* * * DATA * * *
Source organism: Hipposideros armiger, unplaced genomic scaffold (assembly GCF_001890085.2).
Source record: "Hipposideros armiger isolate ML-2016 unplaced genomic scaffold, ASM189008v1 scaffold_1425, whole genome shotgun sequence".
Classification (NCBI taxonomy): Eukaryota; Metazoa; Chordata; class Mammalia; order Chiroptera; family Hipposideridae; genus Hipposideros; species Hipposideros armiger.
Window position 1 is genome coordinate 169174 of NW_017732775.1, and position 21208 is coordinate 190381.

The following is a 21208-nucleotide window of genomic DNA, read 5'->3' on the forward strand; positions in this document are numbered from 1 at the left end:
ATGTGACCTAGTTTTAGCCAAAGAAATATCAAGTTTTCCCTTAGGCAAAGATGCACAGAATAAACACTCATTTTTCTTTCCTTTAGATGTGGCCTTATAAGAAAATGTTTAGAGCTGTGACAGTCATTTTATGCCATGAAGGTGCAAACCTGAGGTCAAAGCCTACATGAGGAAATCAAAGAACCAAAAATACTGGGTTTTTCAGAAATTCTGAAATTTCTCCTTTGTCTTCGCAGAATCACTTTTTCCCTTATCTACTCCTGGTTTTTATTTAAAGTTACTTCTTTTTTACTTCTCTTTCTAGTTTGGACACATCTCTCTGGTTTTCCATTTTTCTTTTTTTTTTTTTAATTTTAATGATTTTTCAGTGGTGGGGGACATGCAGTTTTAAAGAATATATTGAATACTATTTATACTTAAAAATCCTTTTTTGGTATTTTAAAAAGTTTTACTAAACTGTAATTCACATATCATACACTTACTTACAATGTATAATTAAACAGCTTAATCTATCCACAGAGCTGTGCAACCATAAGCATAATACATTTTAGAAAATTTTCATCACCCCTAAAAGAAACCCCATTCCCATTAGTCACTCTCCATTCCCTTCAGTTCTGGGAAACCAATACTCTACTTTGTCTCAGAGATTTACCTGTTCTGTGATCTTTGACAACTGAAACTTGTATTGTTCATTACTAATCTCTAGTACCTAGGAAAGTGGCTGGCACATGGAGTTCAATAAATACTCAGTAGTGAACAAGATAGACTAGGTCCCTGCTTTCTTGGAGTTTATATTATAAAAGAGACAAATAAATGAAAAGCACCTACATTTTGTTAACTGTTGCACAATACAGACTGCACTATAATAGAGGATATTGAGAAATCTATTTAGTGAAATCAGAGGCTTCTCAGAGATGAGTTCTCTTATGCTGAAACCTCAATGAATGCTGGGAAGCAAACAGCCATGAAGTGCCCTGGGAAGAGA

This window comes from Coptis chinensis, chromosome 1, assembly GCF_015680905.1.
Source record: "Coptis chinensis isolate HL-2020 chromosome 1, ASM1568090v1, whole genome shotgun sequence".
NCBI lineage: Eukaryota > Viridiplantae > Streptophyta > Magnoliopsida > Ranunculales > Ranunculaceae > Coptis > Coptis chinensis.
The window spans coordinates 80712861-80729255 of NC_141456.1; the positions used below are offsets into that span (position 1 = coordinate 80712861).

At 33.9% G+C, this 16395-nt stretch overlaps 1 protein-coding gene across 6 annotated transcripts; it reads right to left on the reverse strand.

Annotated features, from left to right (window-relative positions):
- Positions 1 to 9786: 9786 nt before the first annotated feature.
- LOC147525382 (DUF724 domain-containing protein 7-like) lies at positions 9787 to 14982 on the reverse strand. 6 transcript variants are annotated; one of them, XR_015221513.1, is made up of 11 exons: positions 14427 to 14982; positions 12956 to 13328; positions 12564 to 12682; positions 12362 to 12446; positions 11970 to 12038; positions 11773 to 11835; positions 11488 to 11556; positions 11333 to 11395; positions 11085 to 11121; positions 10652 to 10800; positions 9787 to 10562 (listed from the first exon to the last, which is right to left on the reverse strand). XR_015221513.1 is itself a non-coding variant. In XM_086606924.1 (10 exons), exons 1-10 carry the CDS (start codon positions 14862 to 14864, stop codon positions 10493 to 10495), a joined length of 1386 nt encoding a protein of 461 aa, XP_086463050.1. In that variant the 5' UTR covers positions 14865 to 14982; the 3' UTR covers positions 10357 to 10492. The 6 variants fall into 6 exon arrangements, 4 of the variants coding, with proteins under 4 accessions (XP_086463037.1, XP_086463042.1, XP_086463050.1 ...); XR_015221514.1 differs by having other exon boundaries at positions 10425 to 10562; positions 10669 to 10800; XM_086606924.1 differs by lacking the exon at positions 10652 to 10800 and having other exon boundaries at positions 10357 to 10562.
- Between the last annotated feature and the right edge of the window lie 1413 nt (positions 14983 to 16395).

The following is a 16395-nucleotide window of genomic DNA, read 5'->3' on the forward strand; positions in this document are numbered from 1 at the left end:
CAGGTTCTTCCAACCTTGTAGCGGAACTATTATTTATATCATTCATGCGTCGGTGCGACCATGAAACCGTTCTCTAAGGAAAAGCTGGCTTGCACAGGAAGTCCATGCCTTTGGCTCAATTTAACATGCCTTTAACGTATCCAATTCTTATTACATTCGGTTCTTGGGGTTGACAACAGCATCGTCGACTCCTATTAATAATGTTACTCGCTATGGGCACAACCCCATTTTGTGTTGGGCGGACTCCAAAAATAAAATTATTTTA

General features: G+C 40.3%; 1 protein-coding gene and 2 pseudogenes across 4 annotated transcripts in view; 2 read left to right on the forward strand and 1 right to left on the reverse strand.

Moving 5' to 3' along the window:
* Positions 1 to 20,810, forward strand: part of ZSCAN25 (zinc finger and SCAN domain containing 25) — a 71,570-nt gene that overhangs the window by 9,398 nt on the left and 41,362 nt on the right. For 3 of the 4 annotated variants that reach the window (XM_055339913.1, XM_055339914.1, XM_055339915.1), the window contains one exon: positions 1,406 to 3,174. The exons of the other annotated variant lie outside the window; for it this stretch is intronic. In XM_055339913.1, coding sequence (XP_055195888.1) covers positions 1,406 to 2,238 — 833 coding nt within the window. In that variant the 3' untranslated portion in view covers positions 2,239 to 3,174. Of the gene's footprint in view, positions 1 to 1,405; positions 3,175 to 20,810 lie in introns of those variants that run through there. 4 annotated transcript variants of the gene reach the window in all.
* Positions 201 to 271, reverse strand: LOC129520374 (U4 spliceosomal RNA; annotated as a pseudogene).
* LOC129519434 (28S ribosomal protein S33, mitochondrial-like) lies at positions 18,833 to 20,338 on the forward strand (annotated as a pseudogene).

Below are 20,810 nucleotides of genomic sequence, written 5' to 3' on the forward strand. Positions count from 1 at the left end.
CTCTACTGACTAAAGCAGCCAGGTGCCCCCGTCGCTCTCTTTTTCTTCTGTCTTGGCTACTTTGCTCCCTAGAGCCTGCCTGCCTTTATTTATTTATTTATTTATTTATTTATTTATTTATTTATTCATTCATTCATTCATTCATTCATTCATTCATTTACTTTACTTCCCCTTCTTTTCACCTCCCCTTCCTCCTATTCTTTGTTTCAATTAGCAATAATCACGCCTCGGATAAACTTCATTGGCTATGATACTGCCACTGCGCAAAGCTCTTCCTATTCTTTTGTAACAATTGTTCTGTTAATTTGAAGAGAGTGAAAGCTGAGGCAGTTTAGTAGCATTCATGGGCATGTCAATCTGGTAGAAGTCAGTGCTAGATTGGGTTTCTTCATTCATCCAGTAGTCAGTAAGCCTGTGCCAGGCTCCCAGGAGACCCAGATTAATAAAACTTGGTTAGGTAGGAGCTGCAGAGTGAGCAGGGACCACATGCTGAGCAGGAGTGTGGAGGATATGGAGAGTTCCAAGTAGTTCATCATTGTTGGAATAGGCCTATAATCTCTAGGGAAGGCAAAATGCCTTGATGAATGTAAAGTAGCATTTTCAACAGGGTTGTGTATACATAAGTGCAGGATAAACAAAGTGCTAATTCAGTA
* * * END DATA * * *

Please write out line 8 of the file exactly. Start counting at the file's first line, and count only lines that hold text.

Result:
Source record: "Coptis chinensis isolate HL-2020 chromosome 1, ASM1568090v1, whole genome shotgun sequence".